Project Update March 10

My project has evolved a bit since last posted upon. I am waiting on a few inter-library loans that I requested recently, but I feel like I have an adequate base of information to tackle the topic of Chinese hip hop.

I was interested by the reading that we had for class today – which actually tie into my topic pretty well given that I too am researching music as a historical primary source. I am in touch with an informed and willing source on the Chinese Hip Hop culture now, so I feel that this will be an asset to me as I get further into the research.

My project will be investigating Chinese Hip Hop music and culture as a source of freedom of expression in China today (and in the past decade). As a new trend, this topic has a fair amount of primary sources available in the musical products themselves as well as some useful interviews. I have many questions at this point in the process which I am having trouble narrowing.

I want to relate this movement to the Rock movement in China, which I believe parallels our American hip hop and rock movements well. Specifically I want to look at the Rock artist Cui Jian and his support, and later disaproval from Chinese officials. He is an interesting artist because he does play to the rules and regulations for some time, but also pushes the boundaries and suffers the consequences. In regards to the American movement – I feel that there is a plethora of information out there about how it began as a minority culture, but I am hoping that I will have enough information on purely Chinese movements that I will not be focusing on American Hip Hop or Rock for the bulk of my research.

I want to investigate the progress that Hip Hop artists in China ave made since the birth of the movement as well. Hip Hop is popular, but not embraced by mass media in China up to this point – I want to investigate the specific restrictions on this sort of self expression. I foresee myself focusing on a few songs in order to use lyrics to emphasis the rebellious nature of hip hop. Most of the music that I have access to is on the internet – which I understand is really the main forum for Chinese Hip Hop all together.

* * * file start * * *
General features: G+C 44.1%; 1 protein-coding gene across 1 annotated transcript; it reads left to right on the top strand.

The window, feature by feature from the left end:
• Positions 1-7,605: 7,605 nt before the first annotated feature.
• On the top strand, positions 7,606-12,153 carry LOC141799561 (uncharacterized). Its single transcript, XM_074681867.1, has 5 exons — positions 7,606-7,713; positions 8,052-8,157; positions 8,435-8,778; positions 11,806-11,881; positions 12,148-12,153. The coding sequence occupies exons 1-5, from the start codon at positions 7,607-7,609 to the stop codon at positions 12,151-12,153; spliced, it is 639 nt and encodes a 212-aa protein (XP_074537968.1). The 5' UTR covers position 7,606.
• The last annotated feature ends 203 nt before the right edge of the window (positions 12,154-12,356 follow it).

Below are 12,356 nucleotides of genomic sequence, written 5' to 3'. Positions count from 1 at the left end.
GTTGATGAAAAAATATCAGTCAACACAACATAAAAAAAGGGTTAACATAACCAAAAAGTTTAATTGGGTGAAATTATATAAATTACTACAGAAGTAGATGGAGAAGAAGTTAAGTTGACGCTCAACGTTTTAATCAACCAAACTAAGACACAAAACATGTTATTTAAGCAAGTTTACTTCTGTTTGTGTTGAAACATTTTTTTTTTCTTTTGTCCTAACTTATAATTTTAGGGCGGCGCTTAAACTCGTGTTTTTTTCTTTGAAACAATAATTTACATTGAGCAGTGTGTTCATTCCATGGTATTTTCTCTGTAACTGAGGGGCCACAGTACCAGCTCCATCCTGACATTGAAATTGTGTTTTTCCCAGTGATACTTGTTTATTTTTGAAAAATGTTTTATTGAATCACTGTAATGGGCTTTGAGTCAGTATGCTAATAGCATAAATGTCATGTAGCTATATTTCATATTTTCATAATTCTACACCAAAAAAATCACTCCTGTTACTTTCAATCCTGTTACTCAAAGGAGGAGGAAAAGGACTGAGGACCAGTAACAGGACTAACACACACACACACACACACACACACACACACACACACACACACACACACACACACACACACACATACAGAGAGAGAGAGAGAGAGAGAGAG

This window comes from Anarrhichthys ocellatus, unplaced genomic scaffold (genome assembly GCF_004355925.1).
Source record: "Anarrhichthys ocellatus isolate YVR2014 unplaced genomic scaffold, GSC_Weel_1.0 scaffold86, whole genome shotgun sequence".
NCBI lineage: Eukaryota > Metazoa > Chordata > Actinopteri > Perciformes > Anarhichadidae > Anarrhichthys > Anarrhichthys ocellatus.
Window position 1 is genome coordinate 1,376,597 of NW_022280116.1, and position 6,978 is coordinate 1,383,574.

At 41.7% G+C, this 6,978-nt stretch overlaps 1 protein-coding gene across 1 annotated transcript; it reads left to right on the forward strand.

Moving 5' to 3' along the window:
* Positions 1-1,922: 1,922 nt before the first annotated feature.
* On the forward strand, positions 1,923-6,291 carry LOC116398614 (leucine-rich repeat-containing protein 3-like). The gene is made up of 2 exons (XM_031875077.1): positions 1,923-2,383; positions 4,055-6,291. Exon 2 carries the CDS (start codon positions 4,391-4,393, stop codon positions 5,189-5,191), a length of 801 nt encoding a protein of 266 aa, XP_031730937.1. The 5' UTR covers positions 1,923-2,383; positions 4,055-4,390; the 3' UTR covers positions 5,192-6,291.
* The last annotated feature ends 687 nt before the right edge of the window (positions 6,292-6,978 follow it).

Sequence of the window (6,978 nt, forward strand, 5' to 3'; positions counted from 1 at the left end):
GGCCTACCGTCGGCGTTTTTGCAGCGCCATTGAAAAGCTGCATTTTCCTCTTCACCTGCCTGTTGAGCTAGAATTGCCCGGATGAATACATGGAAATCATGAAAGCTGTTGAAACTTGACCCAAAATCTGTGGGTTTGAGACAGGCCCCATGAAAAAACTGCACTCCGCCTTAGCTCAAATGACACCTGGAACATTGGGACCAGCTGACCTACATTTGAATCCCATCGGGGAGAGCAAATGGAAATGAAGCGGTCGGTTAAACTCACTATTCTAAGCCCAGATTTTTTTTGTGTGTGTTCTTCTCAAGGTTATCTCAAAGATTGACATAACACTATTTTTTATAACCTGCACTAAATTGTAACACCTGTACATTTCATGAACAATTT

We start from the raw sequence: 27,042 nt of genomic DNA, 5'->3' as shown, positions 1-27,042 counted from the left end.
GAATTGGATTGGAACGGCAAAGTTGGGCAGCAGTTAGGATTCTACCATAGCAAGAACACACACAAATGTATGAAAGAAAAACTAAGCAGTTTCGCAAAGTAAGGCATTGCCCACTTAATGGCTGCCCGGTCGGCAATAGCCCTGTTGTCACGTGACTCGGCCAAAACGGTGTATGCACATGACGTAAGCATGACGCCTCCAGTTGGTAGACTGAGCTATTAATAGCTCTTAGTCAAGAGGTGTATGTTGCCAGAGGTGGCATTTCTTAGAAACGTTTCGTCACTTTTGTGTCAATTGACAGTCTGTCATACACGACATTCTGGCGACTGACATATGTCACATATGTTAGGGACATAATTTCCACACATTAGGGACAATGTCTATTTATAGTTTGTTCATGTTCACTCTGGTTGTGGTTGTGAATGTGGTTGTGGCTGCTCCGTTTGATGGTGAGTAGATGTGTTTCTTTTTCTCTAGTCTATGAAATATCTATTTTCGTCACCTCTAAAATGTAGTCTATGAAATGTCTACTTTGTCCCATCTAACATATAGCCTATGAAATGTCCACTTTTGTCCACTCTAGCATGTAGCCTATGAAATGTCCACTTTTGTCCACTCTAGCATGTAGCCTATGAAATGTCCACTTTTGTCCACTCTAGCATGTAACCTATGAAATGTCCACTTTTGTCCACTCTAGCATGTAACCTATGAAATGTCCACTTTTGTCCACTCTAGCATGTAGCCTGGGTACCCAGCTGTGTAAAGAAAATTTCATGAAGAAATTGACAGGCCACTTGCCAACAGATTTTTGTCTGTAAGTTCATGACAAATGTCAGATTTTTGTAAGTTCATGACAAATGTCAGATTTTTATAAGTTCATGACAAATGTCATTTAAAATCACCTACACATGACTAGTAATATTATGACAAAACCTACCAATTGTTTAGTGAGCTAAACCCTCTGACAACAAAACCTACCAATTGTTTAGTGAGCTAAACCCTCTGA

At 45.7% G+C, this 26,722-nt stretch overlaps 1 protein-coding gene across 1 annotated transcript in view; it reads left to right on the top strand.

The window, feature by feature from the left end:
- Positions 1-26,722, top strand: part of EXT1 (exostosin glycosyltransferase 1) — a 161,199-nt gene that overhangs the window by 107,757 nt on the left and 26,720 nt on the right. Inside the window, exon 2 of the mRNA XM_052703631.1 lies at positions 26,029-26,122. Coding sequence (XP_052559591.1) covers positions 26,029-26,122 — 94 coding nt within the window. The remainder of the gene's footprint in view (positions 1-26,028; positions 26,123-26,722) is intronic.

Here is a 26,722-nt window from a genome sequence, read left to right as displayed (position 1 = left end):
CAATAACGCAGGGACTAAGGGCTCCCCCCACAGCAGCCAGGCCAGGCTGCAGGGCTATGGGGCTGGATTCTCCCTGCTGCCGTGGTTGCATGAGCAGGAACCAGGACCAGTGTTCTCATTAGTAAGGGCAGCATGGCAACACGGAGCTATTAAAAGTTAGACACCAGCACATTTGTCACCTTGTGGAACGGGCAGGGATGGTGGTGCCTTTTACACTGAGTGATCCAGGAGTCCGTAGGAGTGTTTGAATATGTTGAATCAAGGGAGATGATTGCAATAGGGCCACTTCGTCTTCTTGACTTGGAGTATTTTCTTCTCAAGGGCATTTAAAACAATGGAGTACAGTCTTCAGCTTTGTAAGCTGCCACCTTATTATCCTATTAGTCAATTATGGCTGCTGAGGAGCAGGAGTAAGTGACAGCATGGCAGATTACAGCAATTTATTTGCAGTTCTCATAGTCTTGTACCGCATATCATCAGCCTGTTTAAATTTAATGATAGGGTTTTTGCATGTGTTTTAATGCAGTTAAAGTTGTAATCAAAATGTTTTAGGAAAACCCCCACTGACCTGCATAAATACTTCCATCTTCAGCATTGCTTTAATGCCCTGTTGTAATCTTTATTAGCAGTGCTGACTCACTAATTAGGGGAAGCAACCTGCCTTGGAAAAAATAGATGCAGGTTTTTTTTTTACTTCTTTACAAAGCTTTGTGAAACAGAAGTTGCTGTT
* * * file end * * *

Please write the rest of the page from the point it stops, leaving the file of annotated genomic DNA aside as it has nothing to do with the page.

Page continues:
I have a few sources that I believe will be most helpful. is a compilation of critics and comments on Chinese Hip Hop which is friendly to those not fluent in the language. On this site, there are several in depth repsponses to the article which brought me down this road in the first place – a New York Times article entitled “Now Hip Hop Too is Made in China.” Dongting also compiled a series of You Tube video interviews with artists and officianados of Chinese Hip Hop which have been very interesting. I am also compiling various videos from well known artists (though it is hard to find the subtitles sometimes). I’m still searching for the primary source that I want everyone to enjoy with me – but here is one that is particularly interesting – with subtitles and very much a propaganda video (having yet to delve into it too much myself, I don’t have too much to say except for that it is very pointed and anti Tibet). is the link.

Some shortcomings that I anticipate would be that I cannot understand Chinese, making many of the sources available UNavailable to me. I also think I am trying to pursue a difficult topic in that the censorship “rules and regulations” aren’t straight forward and defined. I want to pursue it because that is what is most interesting to me, but I hope that I can find enough to be conclusive in this area of my research. As I do more research I hope to narrow my topic to a few artists and specific songs as well so that instead of a general statement I can have a more in depth analysis. Regardless, it is a daunting task given a quote I came across for the second time today from an artist “…individuals who decide to write about Chinese hip hop should be able to comprehend Chinese; this would help them avoid faulty translations and misquotations.” I’ll try not to do that for sure – but that definitely puts the pressure on.

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